We met our brother for lunch this weekend at California Pizza Kitchen.
As we both ordered from what we considered to be the “better-for-you” salad menu, Brother, an attorney, looked at the small print.
“Yikes,” he said, “My Cobb Salad has 941 calories. I thought salads were supposed to be low-calorie!”
Well, er, not when topped with blue cheese, bacon, avocado and 1/4 cup of dressing (which is 400 calories in and of itself).
But we are still perplexed as to how our Thai Crunch Salad added up to 1089 calories. It had lots of Napa and red cabbage, carrots, cilantro, cucumbers and scallions, with perhaps two ounces of grilled chicken and modest accents of edamame, wontons, rice sticks and peanuts. The lime-cilantro dressing was minimal.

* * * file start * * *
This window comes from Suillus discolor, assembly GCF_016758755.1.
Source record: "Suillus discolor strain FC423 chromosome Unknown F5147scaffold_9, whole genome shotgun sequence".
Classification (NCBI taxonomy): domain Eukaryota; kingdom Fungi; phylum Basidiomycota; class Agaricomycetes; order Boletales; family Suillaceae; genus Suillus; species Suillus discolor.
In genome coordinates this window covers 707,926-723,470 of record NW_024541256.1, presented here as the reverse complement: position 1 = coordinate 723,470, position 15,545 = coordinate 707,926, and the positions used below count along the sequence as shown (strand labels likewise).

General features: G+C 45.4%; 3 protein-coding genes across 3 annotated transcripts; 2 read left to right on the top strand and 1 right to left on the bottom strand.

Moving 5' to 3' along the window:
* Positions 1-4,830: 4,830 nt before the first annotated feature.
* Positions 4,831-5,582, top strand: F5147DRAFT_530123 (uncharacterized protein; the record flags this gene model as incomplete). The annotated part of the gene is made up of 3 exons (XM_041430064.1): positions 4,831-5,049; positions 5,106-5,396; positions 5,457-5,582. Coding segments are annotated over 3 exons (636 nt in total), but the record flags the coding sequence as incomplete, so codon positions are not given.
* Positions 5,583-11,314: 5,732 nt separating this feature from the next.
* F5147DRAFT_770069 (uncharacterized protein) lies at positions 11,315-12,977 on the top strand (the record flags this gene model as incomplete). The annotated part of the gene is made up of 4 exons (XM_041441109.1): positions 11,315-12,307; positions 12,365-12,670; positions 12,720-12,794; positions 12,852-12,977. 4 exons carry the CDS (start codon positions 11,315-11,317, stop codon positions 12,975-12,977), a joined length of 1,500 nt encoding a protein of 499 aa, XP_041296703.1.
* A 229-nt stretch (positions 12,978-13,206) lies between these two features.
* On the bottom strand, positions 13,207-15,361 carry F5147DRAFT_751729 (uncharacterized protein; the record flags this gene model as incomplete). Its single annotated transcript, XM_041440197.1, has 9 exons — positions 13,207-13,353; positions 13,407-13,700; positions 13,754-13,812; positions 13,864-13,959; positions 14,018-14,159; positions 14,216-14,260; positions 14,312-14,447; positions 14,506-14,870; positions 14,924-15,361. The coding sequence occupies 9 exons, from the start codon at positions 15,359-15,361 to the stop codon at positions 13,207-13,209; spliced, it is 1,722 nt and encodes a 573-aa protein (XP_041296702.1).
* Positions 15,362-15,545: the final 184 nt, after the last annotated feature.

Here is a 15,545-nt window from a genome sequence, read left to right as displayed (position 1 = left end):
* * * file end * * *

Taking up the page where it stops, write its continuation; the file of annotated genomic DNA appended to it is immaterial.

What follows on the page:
It seems that if we wanted to count calories, we should have gotten half portions. But we left full of fiber and protein, and grateful that we hadn’t ordered the BBQ Chicken Pizza.
This morning, we read a Food Channel Trendwire email which announced:
Restaurant Diners Actually Starting to Make Healthier Choices
The article led with the bad news: A report issued earlier this month by Trust for America’s Health and the Robert Wood Johnson Foundation showed that the national obesity epidemic continues to worsen. Only one state showed an obesity rate below 20% (and just barely): Colorado at 19.8%. Twelve states have obesity rates over 30%. Mississippi was number one at 34.4%. Seven states have seen their rates double in the past 20 years.
But there is some good news: This year, a number of leading restaurant chains are finding significant growth in the better-for-you menu options.
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